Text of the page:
I was at dinner with a client and he was talking about leaving his current role for a similar role within the company. In a way, it would create a bit of a mess. Someone else be backfilling his old responsibilities, but he was excited about the possibilities in the new role and they were more aligned with his talents.
His boss had come to him and said, “So it sounds like you’re making this move, and that it’s a good one for you?”
And he had said, “Yes.”
Now he was rethinking things. He was feeling bad about whether his old responsibilities would be fulfilled by the new person, wondering if he should stick it out for longer until a more permanent solution could be found.
“But it sounds like your boss has already accepted that you’re moving. And that taking care of your old responsibilities is now his responsibility.”
“Yes, but…I’m not sure it’s fair to the woman who is picking up a lot of my stuff.”
And that’s when I asked him.
“Whose needs are more important. Hers, or yours?”
I could see in that moment how torn he was. That he really wanted to say, and that he knew he should say, that his needs were more important. But he really was putting her needs, or at least what he thought her needs were, ahead of his.
It was a pattern. He saw it in that moment. He saw he had struggled with that a long time.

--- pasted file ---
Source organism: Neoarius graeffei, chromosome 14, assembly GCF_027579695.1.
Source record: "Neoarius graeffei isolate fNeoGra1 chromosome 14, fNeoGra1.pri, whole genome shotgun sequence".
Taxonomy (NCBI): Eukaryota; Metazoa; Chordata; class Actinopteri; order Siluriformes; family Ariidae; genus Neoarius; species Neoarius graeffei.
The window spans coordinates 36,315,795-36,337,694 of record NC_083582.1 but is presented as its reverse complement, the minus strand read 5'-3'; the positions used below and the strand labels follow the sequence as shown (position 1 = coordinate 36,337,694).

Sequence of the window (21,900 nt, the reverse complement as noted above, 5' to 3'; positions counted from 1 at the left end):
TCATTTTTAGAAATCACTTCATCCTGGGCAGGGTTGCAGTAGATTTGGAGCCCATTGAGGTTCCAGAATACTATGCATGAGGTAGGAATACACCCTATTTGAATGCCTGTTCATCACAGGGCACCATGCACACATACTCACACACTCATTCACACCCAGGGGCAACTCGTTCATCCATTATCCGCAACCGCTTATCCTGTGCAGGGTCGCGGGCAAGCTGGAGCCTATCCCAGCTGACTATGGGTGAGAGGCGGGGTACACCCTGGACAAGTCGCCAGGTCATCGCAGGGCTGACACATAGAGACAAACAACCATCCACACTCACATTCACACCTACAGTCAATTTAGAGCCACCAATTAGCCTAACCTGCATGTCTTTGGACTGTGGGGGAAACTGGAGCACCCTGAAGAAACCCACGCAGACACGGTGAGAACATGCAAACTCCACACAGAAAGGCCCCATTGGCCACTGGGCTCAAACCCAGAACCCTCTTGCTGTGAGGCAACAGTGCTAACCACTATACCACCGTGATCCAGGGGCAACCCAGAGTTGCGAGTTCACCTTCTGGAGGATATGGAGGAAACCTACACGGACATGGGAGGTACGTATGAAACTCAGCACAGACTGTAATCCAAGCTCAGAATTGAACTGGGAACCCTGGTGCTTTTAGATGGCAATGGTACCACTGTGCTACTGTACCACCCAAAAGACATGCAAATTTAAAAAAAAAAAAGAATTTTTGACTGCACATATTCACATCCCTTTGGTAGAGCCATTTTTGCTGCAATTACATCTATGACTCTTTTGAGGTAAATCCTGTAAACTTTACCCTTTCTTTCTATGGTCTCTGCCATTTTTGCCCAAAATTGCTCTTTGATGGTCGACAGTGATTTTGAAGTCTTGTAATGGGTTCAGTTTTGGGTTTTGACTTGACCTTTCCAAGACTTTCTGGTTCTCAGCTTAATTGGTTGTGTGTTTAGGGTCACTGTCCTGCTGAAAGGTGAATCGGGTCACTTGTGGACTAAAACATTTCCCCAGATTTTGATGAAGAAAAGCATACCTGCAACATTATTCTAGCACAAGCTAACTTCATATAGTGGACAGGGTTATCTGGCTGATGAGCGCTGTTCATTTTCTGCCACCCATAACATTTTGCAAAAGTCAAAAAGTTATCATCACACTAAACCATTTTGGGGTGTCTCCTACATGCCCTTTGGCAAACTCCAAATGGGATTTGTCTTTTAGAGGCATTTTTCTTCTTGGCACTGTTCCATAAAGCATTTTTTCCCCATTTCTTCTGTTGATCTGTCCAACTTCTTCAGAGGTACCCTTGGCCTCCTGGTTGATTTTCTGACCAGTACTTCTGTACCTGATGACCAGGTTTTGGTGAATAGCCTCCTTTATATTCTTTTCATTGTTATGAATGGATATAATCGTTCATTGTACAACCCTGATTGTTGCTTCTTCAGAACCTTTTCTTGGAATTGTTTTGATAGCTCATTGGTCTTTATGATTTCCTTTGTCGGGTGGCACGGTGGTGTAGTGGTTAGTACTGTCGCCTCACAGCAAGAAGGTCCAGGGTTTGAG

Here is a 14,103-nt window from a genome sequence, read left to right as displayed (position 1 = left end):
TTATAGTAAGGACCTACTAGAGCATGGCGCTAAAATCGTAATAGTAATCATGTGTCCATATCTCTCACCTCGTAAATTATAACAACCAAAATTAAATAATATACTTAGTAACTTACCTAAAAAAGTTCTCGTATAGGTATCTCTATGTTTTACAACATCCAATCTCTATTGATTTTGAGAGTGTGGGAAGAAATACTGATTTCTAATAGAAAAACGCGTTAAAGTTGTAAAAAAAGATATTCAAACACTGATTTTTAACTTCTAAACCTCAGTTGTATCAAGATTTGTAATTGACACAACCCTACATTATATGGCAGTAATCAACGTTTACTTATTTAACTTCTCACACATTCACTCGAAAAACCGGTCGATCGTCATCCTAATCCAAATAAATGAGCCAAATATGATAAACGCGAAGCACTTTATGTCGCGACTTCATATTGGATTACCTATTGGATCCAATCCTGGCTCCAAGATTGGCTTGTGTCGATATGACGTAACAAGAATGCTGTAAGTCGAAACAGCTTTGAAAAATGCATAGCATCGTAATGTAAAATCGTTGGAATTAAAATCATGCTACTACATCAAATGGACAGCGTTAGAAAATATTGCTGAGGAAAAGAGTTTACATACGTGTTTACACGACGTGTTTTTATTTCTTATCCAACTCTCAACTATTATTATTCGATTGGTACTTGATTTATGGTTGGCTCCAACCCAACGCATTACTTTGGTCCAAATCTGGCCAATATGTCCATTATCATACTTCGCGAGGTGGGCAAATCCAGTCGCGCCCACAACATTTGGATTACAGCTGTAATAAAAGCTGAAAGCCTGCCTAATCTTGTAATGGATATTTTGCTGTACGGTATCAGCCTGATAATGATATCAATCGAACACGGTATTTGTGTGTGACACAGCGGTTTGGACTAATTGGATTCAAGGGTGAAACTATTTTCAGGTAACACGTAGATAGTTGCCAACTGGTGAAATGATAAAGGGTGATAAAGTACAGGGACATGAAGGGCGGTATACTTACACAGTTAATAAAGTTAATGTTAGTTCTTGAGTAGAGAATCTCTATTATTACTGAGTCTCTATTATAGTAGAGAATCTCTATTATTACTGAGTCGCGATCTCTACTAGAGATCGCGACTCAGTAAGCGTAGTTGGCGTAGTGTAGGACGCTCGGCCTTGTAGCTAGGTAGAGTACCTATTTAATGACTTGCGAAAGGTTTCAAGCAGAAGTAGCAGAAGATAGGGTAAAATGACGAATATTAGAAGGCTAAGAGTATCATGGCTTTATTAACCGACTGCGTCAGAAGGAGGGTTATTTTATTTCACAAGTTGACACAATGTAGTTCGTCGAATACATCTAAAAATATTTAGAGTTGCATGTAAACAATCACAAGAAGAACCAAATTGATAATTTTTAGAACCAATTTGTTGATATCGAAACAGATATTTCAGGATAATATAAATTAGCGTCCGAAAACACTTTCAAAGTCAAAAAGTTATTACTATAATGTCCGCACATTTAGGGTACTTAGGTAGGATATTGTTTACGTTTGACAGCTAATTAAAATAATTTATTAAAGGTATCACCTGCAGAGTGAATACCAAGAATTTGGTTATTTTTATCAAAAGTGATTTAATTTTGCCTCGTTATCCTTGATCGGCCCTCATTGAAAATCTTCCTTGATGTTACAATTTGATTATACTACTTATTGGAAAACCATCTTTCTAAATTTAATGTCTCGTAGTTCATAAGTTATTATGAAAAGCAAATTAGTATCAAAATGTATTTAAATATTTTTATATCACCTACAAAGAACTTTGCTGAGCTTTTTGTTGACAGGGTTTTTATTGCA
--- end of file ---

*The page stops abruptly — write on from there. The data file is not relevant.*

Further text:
It’s a pattern I see in many leaders.
Many exhausted, depleted leaders.
Because as much as we like to think that we’re selfless and giving, looking out for others’ needs ahead of our own almost never works out.
We don’t really know what others need. So when we give them what we think they need, it often falls flat. Neither one of us really gets what we need.
When I find myself doing this, I end up exhausted because I never refill my own tank. And I end up angry because I’m doing all these things for other people, denying my own needs, and they don’t even appreciate it!
And then I wonder why I feel so overwhelmed. Not seeing that I’m doing it to myself. Through my own innocently motivated martyrdom.
It might go against our conditioning to look out for ourselves, but much like putting our oxygen mask on first, it’s vital.
Because you can’t help anyone if you’re dead.